Andre Blaise Essama has put himself on a mission to remove all remnants of France’s colonial presence in his country by removing statues of French glory and replacing them with national heroes.
Essama launched this campaign in 2015 with the beheading of the statue of General Philippe Leclerc de Hauteclocque, a French colonial hero. The statue was erected in Douala in the colonial period. He added to this by pulling down a status of an unknown French soldier.
For these acts, he was arrested and sentenced to three months in prison for destruction of public property.
In 2016, Andre again beheaded the repaired statue of the French general, and this fetched him another six months in jail after he refused an offer to pay for its repair instead of a jail term.
This earned Andre large supporters who praised his action.
A statue for a deserving ‘National Hero’
Andrea erected a statue of John Ngu Foncha – a pivotal figure in the unification of the British and French Cameroons, but was pulled down by local authorities. Foncha’s statue was replaced with an effigy of French videographer, Sylvie Blocher.
Sylvie Blocher’s effigy holds a sign with English and French inscriptions that read: “Even If I Do Not Have the Right, I Apologize”.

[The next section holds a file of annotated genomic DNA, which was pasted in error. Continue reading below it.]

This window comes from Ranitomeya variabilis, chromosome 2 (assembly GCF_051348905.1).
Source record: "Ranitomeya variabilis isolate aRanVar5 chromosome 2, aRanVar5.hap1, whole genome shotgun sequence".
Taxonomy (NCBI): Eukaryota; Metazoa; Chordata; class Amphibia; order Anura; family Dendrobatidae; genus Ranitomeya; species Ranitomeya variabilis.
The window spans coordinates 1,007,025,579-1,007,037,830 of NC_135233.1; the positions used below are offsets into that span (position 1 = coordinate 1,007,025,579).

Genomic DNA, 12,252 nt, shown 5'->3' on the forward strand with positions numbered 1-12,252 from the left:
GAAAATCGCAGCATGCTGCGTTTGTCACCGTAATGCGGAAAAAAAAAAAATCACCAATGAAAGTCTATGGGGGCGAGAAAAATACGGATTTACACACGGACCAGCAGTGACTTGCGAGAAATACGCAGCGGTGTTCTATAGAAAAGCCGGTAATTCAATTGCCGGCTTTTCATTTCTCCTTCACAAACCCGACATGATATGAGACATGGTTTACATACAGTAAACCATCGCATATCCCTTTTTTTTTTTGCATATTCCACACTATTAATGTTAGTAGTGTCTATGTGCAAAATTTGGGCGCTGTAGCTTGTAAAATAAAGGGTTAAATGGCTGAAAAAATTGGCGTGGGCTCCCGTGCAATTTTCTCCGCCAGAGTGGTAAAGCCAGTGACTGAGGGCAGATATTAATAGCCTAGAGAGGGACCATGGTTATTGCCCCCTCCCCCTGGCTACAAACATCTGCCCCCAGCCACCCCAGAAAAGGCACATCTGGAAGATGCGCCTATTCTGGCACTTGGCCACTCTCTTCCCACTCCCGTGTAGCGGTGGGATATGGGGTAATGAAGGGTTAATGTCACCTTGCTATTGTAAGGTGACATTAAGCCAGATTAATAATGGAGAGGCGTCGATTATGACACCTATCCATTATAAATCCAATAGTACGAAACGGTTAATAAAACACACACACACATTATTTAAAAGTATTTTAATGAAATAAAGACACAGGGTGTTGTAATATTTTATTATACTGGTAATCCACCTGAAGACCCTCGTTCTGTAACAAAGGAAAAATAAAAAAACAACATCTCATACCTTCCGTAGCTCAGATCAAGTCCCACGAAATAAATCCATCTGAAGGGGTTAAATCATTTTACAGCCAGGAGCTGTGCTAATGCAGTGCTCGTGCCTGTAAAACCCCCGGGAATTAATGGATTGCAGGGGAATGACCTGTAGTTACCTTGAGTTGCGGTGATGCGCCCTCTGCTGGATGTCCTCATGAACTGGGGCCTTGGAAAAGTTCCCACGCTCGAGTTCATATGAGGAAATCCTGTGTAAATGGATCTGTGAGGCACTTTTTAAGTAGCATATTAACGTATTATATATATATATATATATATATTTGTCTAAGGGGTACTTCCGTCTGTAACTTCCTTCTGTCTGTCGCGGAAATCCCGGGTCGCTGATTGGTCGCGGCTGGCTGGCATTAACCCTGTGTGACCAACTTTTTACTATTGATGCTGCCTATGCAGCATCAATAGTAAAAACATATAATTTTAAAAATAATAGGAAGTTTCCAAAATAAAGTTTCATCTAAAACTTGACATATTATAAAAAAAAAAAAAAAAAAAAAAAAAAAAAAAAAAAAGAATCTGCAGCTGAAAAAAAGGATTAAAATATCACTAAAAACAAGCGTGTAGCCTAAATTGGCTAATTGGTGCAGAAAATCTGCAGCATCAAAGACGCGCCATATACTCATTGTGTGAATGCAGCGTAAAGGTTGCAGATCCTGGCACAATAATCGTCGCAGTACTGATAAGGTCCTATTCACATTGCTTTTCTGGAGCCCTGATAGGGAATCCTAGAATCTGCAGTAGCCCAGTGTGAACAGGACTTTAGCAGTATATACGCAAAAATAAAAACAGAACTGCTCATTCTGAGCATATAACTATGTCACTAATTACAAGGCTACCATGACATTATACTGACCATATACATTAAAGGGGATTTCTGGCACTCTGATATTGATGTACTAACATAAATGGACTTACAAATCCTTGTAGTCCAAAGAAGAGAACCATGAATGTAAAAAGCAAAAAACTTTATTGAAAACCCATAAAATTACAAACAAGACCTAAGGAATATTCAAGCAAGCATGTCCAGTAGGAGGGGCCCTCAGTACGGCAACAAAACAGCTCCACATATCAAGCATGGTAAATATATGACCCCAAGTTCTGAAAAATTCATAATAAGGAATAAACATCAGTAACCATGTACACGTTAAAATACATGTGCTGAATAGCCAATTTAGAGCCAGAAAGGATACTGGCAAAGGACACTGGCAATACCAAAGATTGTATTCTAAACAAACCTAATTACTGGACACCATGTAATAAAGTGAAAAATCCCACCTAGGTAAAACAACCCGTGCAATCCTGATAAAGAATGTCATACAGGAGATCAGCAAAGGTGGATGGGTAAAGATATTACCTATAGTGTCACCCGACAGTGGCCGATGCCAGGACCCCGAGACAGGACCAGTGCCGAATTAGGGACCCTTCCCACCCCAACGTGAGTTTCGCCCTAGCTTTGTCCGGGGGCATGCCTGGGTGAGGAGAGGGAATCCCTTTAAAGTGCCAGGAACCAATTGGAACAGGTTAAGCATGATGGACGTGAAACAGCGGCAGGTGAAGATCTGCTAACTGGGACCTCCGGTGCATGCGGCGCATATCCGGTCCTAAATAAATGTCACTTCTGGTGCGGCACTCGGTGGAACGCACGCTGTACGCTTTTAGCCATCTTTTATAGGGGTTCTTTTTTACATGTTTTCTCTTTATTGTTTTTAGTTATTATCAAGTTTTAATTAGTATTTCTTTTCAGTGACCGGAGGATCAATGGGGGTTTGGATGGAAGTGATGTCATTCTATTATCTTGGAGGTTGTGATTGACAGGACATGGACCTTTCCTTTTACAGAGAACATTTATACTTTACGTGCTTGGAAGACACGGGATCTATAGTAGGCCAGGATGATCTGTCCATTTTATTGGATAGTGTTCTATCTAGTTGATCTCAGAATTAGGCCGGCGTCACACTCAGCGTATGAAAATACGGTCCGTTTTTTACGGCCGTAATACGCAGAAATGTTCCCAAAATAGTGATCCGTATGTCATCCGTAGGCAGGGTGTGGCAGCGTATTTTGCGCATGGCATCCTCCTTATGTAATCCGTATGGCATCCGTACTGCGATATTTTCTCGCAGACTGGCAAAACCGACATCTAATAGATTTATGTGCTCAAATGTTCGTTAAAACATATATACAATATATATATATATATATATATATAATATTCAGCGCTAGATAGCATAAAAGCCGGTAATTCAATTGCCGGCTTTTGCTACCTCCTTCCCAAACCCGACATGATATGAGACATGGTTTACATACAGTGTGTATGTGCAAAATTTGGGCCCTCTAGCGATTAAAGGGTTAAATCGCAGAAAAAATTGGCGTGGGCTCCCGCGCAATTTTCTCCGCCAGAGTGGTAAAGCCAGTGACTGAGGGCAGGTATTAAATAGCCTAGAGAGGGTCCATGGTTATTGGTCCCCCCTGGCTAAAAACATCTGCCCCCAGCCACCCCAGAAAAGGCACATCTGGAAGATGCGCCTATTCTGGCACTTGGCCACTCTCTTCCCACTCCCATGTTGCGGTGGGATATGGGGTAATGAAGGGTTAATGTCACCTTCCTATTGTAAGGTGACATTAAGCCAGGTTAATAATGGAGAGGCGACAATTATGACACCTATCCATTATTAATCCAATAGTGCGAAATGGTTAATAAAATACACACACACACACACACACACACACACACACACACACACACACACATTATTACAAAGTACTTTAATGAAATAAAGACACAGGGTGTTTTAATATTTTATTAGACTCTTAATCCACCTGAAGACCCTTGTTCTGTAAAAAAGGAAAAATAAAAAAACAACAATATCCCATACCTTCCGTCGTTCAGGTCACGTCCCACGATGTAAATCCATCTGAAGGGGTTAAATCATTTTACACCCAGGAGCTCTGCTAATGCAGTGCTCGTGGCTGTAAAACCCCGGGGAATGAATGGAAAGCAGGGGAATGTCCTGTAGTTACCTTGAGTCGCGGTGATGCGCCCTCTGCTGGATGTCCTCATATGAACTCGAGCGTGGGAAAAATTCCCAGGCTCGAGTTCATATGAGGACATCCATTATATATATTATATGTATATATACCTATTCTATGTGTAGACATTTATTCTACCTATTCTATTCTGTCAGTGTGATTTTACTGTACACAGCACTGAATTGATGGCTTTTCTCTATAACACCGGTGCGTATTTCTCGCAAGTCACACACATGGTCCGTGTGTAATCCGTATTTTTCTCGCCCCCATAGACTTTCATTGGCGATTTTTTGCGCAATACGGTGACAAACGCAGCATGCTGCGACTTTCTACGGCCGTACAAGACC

Andre also pulled this down within 24 hours and he was applauded for his actions by motorists and pedestrians.
He was arrested again after this.
Fight to erase colonial memorial is going on across Africa
Andre Essama’s activism against his country’s colonial heritage is not the only struggle going on in the continent. The call for an abolition of CFA franc has also received support across French-speaking West African countries.
South Africa has also had a fair share of continuous protests calling for pulling down of statues and monuments. The protesters stated that these monuments are reminders of colonialism and apartheid rule.
In March 2015, students of the University of Cape Town (UCT) demanded the removal of the statue of Cecil John Rhodes. They stated that its removal would make the campus to become less “Eurocentric” and more African